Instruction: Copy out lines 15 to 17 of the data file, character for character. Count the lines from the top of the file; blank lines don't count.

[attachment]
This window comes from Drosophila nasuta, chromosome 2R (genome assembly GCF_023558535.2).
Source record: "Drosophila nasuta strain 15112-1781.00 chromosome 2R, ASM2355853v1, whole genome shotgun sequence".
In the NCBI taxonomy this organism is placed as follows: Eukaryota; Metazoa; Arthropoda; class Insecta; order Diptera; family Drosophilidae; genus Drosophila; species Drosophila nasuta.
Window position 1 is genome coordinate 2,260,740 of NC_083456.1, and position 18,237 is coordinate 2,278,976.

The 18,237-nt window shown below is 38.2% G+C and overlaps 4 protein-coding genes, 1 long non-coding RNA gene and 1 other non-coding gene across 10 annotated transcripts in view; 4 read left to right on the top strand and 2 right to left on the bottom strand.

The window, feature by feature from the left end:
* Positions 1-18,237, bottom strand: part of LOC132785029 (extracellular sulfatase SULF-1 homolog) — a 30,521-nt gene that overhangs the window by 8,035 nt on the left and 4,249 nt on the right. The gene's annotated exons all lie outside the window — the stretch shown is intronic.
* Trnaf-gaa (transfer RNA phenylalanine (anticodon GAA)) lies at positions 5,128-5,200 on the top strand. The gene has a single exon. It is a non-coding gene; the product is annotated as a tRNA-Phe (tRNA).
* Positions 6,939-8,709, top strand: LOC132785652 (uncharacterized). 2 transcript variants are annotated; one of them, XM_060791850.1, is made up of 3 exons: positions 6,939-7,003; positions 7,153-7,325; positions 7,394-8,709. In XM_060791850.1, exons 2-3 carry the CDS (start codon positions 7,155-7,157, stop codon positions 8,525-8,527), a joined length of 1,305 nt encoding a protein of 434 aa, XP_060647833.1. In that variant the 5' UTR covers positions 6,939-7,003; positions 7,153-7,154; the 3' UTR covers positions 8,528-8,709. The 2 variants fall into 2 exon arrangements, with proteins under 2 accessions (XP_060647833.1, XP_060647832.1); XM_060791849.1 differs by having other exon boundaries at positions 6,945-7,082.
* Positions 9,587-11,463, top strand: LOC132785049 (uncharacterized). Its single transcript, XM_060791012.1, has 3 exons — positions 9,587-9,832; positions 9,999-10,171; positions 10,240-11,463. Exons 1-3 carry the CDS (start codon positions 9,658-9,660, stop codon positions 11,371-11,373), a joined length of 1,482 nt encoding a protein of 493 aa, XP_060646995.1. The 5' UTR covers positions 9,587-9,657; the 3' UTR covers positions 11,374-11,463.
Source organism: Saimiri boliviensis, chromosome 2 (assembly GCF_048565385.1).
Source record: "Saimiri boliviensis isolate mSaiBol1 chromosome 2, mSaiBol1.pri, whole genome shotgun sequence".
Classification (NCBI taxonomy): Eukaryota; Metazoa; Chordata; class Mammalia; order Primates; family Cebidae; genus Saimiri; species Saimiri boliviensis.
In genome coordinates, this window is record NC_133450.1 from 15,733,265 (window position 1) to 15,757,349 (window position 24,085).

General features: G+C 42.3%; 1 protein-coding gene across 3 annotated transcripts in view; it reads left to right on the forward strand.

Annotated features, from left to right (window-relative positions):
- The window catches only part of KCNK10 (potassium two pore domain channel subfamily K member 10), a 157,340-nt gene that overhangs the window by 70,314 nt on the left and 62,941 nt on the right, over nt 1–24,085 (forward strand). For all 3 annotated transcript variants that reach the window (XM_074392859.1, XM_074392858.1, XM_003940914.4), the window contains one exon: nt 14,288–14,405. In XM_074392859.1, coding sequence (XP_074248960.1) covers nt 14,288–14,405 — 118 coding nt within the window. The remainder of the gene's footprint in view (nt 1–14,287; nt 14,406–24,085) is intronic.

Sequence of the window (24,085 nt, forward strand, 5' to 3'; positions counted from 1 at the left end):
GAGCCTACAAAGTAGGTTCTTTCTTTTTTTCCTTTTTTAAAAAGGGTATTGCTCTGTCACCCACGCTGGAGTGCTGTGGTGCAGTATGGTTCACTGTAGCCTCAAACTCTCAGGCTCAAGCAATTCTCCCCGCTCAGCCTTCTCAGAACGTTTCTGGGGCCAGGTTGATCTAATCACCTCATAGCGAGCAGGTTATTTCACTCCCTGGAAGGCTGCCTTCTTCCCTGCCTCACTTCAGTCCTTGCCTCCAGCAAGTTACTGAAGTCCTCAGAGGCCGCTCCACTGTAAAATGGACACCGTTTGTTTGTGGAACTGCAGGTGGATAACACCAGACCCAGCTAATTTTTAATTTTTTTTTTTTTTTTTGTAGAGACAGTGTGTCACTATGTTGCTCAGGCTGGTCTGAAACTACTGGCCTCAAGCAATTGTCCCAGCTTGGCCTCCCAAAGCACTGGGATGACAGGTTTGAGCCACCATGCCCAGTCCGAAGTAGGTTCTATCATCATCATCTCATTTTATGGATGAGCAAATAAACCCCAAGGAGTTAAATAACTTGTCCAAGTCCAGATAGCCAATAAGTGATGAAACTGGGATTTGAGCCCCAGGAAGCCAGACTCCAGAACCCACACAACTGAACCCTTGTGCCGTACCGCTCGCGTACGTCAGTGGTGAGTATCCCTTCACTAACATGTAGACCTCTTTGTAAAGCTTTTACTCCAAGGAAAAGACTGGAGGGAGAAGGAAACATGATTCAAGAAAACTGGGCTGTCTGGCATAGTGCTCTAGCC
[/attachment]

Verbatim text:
General features: G+C 42.3%; 1 protein-coding gene across 3 annotated transcripts in view; it reads left to right on the forward strand.

Annotated features, from left to right (window-relative positions):
- The window catches only part of KCNK10 (potassium two pore domain channel subfamily K member 10), a 157,340-nt gene that overhangs the window by 70,314 nt on the left and 62,941 nt on the right, over nt 1–24,085 (forward strand). For all 3 annotated transcript variants that reach the window (XM_074392859.1, XM_074392858.1, XM_003940914.4), the window contains one exon: nt 14,288–14,405. In XM_074392859.1, coding sequence (XP_074248960.1) covers nt 14,288–14,405 — 118 coding nt within the window. The remainder of the gene's footprint in view (nt 1–14,287; nt 14,406–24,085) is intronic.